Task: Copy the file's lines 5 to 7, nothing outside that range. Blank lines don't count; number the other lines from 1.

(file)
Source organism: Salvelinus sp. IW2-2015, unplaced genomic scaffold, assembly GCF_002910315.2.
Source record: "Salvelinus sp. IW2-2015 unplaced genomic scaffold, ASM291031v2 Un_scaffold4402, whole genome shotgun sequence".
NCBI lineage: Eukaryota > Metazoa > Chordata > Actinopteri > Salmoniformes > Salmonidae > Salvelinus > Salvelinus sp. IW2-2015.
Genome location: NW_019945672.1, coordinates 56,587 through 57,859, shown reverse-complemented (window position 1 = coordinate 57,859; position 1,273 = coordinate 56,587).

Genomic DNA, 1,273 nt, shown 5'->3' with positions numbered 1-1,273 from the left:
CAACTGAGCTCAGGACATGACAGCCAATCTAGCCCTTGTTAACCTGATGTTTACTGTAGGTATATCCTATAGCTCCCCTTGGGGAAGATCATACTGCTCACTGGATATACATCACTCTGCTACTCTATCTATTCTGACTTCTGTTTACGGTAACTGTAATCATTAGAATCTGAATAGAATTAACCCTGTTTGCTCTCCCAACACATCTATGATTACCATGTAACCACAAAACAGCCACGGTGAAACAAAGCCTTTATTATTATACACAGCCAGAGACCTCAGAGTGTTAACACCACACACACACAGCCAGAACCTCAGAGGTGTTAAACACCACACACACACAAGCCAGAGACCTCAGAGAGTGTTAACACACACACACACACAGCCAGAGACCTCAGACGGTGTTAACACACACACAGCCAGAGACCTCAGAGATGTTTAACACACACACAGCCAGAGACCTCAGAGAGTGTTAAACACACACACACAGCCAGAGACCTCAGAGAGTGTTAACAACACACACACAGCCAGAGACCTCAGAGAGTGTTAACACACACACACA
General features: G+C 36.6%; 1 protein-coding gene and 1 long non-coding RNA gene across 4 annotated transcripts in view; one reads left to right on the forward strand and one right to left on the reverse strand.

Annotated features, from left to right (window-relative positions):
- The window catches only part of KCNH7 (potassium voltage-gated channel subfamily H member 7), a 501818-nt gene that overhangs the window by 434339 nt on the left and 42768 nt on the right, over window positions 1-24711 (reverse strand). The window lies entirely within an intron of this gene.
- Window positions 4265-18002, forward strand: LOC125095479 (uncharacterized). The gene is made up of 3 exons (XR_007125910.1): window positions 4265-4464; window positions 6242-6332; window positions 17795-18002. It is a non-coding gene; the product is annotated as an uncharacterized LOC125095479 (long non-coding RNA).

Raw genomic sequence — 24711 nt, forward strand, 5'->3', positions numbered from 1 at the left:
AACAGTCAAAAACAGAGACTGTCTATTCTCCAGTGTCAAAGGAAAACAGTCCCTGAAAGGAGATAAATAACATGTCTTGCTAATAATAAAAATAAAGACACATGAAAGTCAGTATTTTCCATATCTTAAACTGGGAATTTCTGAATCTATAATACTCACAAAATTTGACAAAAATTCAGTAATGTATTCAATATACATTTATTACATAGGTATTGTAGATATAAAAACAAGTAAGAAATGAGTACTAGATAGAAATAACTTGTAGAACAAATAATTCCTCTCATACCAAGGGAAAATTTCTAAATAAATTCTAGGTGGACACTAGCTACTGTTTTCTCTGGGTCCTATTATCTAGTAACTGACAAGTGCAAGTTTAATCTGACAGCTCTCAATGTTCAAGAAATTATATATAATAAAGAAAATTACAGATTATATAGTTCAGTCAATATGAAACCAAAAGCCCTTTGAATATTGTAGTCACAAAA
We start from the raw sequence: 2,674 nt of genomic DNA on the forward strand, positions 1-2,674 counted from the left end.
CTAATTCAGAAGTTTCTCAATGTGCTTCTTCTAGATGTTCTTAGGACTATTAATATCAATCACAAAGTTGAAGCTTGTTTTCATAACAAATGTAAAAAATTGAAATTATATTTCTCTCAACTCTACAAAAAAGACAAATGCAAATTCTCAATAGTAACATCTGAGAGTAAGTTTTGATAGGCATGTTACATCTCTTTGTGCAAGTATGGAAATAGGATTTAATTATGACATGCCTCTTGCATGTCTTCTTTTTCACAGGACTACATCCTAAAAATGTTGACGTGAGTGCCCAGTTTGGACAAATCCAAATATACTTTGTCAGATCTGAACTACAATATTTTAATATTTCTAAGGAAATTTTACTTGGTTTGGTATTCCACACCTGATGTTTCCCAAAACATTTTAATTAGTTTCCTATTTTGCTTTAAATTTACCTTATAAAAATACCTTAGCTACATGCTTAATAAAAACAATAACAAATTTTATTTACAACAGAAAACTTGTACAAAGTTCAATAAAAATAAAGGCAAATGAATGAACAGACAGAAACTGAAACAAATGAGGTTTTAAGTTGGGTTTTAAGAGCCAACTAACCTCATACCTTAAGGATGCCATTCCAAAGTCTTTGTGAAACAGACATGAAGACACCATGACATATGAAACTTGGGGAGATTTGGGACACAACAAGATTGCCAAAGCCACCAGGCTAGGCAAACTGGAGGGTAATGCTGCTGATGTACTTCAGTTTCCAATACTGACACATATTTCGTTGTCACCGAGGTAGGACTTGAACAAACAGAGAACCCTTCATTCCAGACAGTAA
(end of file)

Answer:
Genomic DNA, 1,273 nt, shown 5'->3' with positions numbered 1-1,273 from the left:
CAACTGAGCTCAGGACATGACAGCCAATCTAGCCCTTGTTAACCTGATGTTTACTGTAGGTATATCCTATAGCTCCCCTTGGGGAAGATCATACTGCTCACTGGATATACATCACTCTGCTACTCTATCTATTCTGACTTCTGTTTACGGTAACTGTAATCATTAGAATCTGAATAGAATTAACCCTGTTTGCTCTCCCAACACATCTATGATTACCATGTAACCACAAAACAGCCACGGTGAAACAAAGCCTTTATTATTATACACAGCCAGAGACCTCAGAGTGTTAACACCACACACACACAGCCAGAACCTCAGAGGTGTTAAACACCACACACACACAAGCCAGAGACCTCAGAGAGTGTTAACACACACACACACACAGCCAGAGACCTCAGACGGTGTTAACACACACACAGCCAGAGACCTCAGAGATGTTTAACACACACACAGCCAGAGACCTCAGAGAGTGTTAAACACACACACACAGCCAGAGACCTCAGAGAGTGTTAACAACACACACACAGCCAGAGACCTCAGAGAGTGTTAACACACACACACA
General features: G+C 36.6%; 1 protein-coding gene and 1 long non-coding RNA gene across 4 annotated transcripts in view; one reads left to right on the forward strand and one right to left on the reverse strand.